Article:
Archive for Gambling

No! Town, Boston

You want to do something exciting and edgy? Boston will watch from a distance.

Let’s not talk about the old Banned-in-Boston literature and performance. Let’s not talk about Blue Laws. Let’s come to recent times, the past few years

The mayor, other pols, and citizens have defeated:

  • Summer Olympics
  • More, easy-to-get liquor licenses
  • A single F1 car race
  • In town casino
  • 24-hour mass transit
  • Late-night mass transit

What gives in a city, town really, that loves to brag it is world class? Alas, Adam Gaffin over at is like spot on when it call this the city that always sleeps.

A few centuries ago, Boston and Charleston SC were seen as sister cities. Their social conservatism accounted for much of the zeitgeist. They did develop stifling Blue Laws together. Boston also hid behind Puritans, then and still it ducks behind its Roman Catholicism. Those were supposed to account for and excuse the petty and nasty limits on human behavior, speech and even thought.

I’ve lived in Boston for 36 years, after a decade in Manhattan. I draw my conclusions on why this town will live vicariously through its huge student population and asthenic arts life, as though that was plenty of vitality and creativity for everyone. Harrumph.

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King Who Would Be Senator Podcast

Dropping note: OK, boys and girls, word at MassLive is that King decided to drop out of the race the day after our show with him. I hope it wasn’t something we said. Enjoy the commentary in that context.

Jim King does not accept being an afterthought candidate in the race for the Dem nomination to challenge US Sen. Scott Brown this fall. He figures his platform is the best, he’ll have enough money to compete, and he’ll get the 10,000 signatures and 15% of party delegates for the June convention. He intends to get on the September ballot, at the very least.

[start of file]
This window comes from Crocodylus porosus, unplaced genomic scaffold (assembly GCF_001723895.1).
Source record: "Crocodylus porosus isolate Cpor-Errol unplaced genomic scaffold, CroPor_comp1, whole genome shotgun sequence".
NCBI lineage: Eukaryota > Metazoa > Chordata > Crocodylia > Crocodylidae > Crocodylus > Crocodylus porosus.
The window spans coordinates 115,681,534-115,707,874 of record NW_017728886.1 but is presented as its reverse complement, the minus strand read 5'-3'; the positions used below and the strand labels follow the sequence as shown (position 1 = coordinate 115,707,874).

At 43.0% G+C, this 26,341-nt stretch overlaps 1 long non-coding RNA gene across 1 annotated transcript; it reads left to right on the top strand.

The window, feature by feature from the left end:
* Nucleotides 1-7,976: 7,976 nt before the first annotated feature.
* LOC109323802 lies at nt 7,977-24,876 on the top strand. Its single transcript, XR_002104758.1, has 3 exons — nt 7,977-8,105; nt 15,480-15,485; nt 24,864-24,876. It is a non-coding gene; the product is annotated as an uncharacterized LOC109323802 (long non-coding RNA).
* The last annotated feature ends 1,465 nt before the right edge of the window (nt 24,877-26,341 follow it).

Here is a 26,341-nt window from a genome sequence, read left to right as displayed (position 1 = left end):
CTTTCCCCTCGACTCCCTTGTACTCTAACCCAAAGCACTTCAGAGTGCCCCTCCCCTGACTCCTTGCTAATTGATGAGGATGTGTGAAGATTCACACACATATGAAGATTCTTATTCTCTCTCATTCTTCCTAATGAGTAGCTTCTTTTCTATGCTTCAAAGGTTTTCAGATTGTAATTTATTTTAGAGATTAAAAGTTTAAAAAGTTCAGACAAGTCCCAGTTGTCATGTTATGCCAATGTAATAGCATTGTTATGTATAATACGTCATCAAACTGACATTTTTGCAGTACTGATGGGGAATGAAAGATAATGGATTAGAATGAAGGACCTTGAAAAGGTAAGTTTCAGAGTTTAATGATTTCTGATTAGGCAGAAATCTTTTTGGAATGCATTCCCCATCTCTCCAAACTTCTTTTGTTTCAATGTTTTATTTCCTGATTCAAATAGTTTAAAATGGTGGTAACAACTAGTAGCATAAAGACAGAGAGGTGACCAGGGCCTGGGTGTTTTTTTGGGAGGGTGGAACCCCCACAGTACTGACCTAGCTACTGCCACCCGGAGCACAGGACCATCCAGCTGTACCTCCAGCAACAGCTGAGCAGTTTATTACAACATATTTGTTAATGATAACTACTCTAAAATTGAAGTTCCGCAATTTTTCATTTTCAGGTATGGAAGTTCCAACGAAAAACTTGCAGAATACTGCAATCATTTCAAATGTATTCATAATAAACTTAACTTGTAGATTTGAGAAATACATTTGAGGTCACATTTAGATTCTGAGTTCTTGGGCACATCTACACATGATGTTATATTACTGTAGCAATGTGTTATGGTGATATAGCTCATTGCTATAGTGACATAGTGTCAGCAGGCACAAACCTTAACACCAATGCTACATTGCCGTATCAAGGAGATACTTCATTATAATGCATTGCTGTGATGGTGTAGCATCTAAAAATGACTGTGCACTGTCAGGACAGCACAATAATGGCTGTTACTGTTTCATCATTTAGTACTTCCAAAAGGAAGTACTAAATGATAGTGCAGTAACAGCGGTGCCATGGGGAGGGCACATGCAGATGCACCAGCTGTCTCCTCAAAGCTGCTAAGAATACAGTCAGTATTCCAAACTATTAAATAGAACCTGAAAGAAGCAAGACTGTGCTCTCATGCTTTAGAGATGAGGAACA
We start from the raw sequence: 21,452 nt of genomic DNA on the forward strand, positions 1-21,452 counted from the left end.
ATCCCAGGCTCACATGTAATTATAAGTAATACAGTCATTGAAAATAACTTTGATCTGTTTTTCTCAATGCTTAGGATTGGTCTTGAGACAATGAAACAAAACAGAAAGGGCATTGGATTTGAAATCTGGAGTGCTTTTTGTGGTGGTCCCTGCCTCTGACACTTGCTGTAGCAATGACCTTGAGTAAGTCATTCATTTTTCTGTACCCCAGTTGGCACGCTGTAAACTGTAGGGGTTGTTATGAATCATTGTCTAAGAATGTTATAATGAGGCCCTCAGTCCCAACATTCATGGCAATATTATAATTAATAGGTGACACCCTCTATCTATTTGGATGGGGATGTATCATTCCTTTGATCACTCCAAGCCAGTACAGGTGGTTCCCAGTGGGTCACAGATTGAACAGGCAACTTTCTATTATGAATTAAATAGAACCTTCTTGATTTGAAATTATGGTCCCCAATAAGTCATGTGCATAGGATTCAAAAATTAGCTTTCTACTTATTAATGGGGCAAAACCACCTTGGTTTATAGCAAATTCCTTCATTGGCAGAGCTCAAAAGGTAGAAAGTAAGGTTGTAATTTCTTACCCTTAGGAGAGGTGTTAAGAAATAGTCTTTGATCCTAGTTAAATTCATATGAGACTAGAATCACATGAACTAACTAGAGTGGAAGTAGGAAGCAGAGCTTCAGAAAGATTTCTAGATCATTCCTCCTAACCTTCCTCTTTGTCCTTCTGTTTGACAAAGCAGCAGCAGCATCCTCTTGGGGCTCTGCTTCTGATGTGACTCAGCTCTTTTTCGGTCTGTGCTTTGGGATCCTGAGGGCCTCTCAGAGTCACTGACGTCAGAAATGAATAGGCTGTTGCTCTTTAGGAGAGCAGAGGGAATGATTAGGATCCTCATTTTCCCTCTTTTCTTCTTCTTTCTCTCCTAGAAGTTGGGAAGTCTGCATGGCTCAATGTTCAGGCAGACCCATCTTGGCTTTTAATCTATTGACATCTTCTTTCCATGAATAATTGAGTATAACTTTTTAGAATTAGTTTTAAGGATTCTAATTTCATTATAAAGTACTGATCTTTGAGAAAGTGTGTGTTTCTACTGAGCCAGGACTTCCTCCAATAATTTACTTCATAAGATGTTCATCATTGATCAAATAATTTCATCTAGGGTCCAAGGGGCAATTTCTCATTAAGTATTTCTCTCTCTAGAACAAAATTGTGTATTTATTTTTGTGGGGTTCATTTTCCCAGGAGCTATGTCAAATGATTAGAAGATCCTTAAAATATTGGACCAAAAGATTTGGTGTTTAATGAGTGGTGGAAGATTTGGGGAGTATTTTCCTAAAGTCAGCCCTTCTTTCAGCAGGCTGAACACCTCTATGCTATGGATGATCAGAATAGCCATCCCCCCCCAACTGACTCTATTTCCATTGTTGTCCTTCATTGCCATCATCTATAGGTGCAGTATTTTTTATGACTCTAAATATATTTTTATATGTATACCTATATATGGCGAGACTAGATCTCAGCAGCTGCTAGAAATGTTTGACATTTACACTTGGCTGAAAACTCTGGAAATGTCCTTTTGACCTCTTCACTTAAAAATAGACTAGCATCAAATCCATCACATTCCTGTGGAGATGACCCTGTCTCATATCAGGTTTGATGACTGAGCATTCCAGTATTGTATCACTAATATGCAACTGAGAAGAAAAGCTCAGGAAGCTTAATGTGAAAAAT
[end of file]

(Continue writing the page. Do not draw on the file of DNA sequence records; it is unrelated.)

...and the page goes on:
He takes strong positions, which he tends to back up with detailed historical and economic reasoning. Some, like energy independence and employment, he has particular passions for as well.

He told us plainly why he was in the race. “Number one is to beat Scott Brown,” he said. He believes the incumbent’s victory in the special election following Sen. Ted Kennedy’s death was an anomaly. He feels Kennedy “gave us a tremendous legacy,” one Brown has not done well by. He added that this position may not be Kennedy’s seat, “but he showed us how to use it.”

Click below to listen to King’s positions including:

  • Jobs — we need WPA/TVA-style public works projects as well as developing and expanding high-tech here
  • Casinos — no economic panacea
  • Corporate taxes — eliminate outdated subsidies like petroleum depletion and exploration credits, and make U.S. companies pay taxes on foreign holdings
  • Immigration — For non-violent/non-drug crime illegal immigrants, have them pay fines, make them follow the path to citizenship, and forget expensive, counterproductive long jail terms or deportation
  • Regressive politics — Brown among other GOP legislators are too often atavistic in promoting states-rights positions on health-care and more

King also believes that there is enough money to fund important development, like tidal power plants and wind turbines, without tapping the military budget. He acknowledges that self-interested Congress members might prefer to send money to pet projects, but he says, “Then let’s have a fight about it.”

His website has a clear, detailed section for each of his position.

icon for podpress  Jim King [32:04m]: Play Now | Play in Popup | Download